a strange kind of victory
We saw a lot of celebrating on Saturday after the declaration of Biden’s win. But as I watched those celebrations, it occurred to me that a strange kind of victory was being cheered. Because those celebrations seemed strangely incongruous, and in a couple of important ways.
First, it seemed pretty clear that the vast majority in attendance were there to celebrate Trump’s defeat, rather than Biden’s victory. Which makes me believe, as some pollsters have speculated, that Biden’s vote was even more of an anti-Trump vote than the pre-election polls seemed to suggest. And that sentiment certainly seemed to be in evidence in the crowds gathered in the streets.
“This is so great for democracy.”
“It’s finally over.”
“It’s a great thing for the country.”
“I feel like I can finally breathe again,”
These were the kinds of comments that could be heard from those in the crowd, and in the signs they carried with them. For example, one sign that was often repeated, and appeared as one of the largest signs at the Biden acceptance speech in Wilmington, Delaware, read simply, “You’re Fired.”
It all reminded me of an ad parody that appeared on Saturday Night Live the week before the election, and was mentioned in my previous blog. At one point in that ad, a voter, played by Pete Davidson, declares, “I wanna vote for Biden, because he’s better, smarter, better and… better…”
In other words, his vote was really about defeating Trump. And the same could be said for much of the voting public. All of which was a sharp contrast from 2008, the last time Joe Biden was on a winning ticket, and the kind of enthusiasm and chanting we heard from the celebrants then.
This time around there were few, if any, O-ba-ma, O-ba-ma -like chants. And the ones that could be heard, were relatively muted. For the most part what we saw in those massive gatherings was a huge exhalation by the nation, in the belief that the long nightmare might finally be over.
But is it really? A close look at the election results seems to suggest that may still be a ways off.
Because for that nightmare to truly come to an end, many Democrats believed they needed to see more than just an electoral win. They needed a moral victory as well, a total repudiation of Trump and his ways, by the American people. And they needed that to be stated in a clearly emphatic way. After all, went the thinking, that is the only way we can really move on, and in a way that will put this Trump fever dream behind us.
But the Democrats did not get that moral victory, not by any measure. In fact the repudiation we see in the election results, is as much a rejection of the Democrats and their vision, as it is of Trump and his.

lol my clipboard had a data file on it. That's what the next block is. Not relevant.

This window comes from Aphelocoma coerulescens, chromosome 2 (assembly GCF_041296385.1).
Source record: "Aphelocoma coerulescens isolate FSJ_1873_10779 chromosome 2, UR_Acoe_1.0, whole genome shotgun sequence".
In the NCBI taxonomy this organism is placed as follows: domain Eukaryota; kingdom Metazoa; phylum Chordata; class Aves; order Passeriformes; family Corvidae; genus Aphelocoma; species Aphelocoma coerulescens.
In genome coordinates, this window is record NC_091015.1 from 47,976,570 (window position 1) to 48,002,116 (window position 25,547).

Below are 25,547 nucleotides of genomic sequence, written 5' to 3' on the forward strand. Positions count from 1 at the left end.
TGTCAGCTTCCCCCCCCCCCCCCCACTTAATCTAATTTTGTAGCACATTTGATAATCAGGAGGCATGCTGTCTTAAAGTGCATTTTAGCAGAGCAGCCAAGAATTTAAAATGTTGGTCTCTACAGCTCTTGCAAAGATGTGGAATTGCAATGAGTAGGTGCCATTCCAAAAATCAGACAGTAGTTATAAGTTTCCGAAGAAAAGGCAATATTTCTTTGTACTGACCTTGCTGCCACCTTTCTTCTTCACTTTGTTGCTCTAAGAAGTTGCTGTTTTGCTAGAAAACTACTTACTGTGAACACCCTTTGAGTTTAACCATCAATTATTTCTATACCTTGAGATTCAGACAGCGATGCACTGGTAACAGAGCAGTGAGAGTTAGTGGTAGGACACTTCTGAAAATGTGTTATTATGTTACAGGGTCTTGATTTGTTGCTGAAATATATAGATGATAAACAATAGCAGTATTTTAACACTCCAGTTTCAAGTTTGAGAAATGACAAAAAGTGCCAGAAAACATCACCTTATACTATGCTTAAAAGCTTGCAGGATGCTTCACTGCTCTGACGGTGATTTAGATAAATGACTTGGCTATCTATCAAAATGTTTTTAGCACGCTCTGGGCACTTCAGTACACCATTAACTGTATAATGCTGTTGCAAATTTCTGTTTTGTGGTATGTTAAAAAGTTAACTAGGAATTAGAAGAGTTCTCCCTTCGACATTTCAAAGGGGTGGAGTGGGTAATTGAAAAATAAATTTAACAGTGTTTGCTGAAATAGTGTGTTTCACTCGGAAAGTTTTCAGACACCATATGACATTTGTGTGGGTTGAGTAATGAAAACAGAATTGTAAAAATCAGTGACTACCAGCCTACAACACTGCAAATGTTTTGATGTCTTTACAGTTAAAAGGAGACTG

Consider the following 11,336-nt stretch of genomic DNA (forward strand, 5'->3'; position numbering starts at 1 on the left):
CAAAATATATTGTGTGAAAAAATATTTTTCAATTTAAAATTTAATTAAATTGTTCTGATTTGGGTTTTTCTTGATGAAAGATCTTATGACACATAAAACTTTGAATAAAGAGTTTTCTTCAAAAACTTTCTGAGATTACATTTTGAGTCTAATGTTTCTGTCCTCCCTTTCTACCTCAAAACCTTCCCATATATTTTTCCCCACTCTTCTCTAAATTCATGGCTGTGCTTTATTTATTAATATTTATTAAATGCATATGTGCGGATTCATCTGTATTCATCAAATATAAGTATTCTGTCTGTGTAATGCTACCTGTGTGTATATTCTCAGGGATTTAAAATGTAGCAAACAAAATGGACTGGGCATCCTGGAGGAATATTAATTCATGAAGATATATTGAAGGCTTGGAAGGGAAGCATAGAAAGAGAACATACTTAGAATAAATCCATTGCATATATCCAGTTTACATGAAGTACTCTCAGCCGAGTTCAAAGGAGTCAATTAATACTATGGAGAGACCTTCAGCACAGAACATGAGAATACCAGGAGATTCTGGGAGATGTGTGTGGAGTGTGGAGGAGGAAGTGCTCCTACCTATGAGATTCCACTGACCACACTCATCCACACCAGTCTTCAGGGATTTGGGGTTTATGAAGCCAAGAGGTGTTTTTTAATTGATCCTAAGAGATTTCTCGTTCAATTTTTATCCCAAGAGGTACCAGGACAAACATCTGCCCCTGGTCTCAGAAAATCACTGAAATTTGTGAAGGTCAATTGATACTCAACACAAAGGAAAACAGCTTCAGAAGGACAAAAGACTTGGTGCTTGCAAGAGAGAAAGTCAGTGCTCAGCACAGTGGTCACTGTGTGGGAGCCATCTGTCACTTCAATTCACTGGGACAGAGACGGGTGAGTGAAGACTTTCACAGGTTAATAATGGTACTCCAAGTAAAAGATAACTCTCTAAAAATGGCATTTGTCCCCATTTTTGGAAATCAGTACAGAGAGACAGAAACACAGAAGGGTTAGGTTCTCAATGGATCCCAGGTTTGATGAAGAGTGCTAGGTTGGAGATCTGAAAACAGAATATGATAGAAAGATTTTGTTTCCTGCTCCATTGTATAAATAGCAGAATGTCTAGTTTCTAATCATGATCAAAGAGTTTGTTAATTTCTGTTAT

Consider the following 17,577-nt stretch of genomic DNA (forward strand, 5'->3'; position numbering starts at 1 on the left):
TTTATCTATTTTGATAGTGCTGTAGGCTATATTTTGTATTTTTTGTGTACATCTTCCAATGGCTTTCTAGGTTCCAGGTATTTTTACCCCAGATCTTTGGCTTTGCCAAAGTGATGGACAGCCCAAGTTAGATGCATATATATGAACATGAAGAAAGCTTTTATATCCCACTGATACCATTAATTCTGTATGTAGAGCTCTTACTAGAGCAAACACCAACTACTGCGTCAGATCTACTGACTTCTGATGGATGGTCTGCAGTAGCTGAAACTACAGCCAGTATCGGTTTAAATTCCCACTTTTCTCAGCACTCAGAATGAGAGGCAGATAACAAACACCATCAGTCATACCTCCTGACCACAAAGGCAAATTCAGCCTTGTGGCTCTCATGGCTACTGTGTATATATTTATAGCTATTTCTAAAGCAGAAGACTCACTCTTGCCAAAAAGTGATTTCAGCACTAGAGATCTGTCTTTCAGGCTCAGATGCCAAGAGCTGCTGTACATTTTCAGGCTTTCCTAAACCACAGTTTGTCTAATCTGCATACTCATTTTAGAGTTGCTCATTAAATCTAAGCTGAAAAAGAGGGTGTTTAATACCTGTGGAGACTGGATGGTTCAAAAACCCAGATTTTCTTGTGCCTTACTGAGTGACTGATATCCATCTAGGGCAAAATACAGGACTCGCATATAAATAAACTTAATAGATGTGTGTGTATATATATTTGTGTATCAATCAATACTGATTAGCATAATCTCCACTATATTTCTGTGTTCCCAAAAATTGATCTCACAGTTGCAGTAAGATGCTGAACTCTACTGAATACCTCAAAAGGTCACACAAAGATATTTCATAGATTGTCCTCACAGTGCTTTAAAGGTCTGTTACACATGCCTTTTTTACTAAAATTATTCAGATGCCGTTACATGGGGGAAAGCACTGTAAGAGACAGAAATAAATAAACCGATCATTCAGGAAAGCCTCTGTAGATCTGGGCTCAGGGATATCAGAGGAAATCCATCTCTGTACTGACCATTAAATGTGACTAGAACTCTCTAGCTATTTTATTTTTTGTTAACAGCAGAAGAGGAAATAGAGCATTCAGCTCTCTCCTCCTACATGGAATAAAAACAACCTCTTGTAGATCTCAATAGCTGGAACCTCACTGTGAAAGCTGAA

After all, it’s not even clear that Biden was able to surpass, in percentage terms, the combined votes from 2016, of Hillary Clinton and the third part candidates like Gary Johnson. And according to the exit polls the only major positive shift between 2016 and 2020 was among men, at least white men. In fact it seems Trump only lost because he lost ground with white men, and in a big way, with his share dropping by 13 points.
But among nearly every other major demographic group, he gained ground. And as with all Trump-related polling, that shift is probably more substantial than the exit polls seem to suggest. Still, what those polls do show, should be troubling enough for most Democrats.
For example, Trump gained 7% among both Black men and women, and even gained support among Latinos. But what is perhaps most shocking and perplexing, is that even though Trump lost to Biden among white college-educated men, he gained eight percentage points among white college-educated women, to the point where he actually won that group.
Let me say that again, because I think it bears repeating. After four years of living with a president, who many, if not most, regard as racist, misogynistic, incompetent, dishonest, narcissistic, corrupt, and with all manner of other seemingly disqualifying characteristics, most white college-educated women voted for Trump. That is stunning, especially when you consider that their white male counterparts did not. And it says a lot about how far the nation has to go in its healing, and how little we know about what is really happening in the country. Because there are clearly forces at play here, that no one really seems to understand.
And if this election tells us one thing, it’s that we’d better find a way to start understanding those forces. If not, we might end up right back to where we were four years ago.
Except, of course, that this time around Donald Trump will not be such a disruptive and divisive force… yeah right.
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So true. In first-past-the-post electoral systems, strategic votes are often more about what voters don’t want than an endorsement. Another reason for electoral reform. Could the USA support more than two parties? Yes, if a ranked ballot or distribution of preferences system were in place.